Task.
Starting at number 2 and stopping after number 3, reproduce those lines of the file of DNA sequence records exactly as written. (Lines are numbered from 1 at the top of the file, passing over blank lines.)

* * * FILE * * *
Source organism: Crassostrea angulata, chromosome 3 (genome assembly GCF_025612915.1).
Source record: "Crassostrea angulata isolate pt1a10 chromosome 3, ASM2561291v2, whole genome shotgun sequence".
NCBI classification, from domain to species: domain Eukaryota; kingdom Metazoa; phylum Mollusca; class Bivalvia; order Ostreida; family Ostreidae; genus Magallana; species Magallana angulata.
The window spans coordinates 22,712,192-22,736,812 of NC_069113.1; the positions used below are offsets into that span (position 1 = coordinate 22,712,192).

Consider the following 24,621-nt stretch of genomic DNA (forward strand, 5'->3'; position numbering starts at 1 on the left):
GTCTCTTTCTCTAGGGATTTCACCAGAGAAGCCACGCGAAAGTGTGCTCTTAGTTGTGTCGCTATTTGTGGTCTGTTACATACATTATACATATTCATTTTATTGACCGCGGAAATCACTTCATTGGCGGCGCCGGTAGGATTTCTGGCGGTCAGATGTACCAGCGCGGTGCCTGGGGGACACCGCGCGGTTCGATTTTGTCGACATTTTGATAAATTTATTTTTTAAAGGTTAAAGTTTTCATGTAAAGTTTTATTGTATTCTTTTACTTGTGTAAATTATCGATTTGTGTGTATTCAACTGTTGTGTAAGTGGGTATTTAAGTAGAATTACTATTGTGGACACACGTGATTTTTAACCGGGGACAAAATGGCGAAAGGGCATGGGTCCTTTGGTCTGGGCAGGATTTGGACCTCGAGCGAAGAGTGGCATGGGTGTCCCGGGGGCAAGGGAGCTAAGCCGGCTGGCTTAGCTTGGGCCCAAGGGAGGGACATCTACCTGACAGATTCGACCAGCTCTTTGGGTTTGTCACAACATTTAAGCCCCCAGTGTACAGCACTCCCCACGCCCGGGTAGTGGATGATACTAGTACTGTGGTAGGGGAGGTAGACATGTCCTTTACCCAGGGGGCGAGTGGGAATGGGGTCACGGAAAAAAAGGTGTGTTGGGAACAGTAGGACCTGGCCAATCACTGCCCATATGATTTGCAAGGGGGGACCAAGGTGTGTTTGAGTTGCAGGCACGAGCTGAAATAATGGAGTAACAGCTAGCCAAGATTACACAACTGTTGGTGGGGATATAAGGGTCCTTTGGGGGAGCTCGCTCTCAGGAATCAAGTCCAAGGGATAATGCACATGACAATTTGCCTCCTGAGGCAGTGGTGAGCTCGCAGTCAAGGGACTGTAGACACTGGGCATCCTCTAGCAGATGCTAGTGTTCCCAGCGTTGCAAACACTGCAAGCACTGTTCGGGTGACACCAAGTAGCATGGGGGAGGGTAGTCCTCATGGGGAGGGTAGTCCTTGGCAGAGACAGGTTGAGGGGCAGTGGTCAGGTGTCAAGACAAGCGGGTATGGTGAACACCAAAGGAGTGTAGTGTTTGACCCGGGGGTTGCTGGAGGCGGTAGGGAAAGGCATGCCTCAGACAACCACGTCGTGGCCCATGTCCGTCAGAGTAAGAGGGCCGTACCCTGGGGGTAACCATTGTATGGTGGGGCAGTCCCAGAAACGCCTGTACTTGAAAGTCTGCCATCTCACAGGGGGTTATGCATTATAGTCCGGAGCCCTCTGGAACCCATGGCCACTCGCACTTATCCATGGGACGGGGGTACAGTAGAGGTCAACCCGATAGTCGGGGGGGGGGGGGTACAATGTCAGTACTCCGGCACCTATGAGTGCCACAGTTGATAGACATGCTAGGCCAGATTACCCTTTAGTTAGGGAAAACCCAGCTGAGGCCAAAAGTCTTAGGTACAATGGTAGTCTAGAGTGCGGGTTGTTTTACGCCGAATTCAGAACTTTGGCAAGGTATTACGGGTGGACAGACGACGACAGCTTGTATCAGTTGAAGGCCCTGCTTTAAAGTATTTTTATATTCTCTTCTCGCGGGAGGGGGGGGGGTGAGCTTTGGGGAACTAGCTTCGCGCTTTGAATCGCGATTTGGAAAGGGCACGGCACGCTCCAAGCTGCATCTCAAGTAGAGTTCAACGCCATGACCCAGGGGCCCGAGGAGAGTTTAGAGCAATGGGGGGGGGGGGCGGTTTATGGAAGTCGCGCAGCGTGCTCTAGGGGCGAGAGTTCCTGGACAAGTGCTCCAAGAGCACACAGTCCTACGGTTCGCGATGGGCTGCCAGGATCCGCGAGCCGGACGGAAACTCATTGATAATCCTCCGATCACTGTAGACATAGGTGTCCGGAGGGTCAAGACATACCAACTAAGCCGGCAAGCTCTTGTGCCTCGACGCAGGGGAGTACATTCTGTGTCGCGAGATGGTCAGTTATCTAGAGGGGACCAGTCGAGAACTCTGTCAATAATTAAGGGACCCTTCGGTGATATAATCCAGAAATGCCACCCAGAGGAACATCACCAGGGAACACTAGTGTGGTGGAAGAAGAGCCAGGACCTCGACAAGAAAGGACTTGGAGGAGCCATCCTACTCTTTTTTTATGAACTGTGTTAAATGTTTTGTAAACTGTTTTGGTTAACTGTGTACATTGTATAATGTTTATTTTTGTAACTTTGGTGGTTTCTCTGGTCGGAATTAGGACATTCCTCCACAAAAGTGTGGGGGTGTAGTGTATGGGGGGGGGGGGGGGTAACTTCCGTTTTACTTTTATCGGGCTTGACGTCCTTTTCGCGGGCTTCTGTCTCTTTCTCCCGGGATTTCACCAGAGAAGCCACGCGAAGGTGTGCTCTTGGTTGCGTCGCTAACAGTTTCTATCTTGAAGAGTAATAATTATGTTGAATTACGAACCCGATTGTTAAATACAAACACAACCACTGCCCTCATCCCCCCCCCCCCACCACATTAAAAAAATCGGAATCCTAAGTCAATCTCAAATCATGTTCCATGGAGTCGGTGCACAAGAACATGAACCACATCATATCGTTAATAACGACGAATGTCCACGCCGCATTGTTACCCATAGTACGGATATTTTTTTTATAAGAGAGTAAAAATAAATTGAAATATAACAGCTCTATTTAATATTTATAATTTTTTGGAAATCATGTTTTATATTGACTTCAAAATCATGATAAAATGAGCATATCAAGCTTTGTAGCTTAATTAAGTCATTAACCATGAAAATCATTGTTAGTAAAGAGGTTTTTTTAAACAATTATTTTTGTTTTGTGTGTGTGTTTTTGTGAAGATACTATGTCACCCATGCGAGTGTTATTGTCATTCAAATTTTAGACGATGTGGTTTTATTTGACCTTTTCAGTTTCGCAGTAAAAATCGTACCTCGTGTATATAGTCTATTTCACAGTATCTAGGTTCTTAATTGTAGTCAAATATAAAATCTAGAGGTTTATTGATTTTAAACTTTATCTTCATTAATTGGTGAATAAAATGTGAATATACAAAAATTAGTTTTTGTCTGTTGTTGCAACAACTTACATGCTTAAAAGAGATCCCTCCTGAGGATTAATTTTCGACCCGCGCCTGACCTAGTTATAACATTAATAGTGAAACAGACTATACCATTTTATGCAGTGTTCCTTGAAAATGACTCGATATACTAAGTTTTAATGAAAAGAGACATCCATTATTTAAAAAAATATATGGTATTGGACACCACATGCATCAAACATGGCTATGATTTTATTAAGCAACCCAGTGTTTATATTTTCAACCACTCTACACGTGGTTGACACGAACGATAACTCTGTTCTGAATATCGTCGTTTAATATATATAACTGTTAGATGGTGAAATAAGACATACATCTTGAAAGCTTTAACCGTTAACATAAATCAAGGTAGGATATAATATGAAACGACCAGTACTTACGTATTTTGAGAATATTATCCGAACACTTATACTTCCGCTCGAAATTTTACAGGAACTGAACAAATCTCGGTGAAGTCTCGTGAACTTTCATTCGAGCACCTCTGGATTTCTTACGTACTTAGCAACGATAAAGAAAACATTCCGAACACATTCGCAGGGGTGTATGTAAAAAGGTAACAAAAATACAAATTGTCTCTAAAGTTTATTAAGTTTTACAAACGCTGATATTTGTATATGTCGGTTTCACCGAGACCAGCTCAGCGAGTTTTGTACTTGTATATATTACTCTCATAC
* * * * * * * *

Source record: "Crassostrea angulata isolate pt1a10 chromosome 3, ASM2561291v2, whole genome shotgun sequence".
NCBI classification, from domain to species: domain Eukaryota; kingdom Metazoa; phylum Mollusca; class Bivalvia; order Ostreida; family Ostreidae; genus Magallana; species Magallana angulata.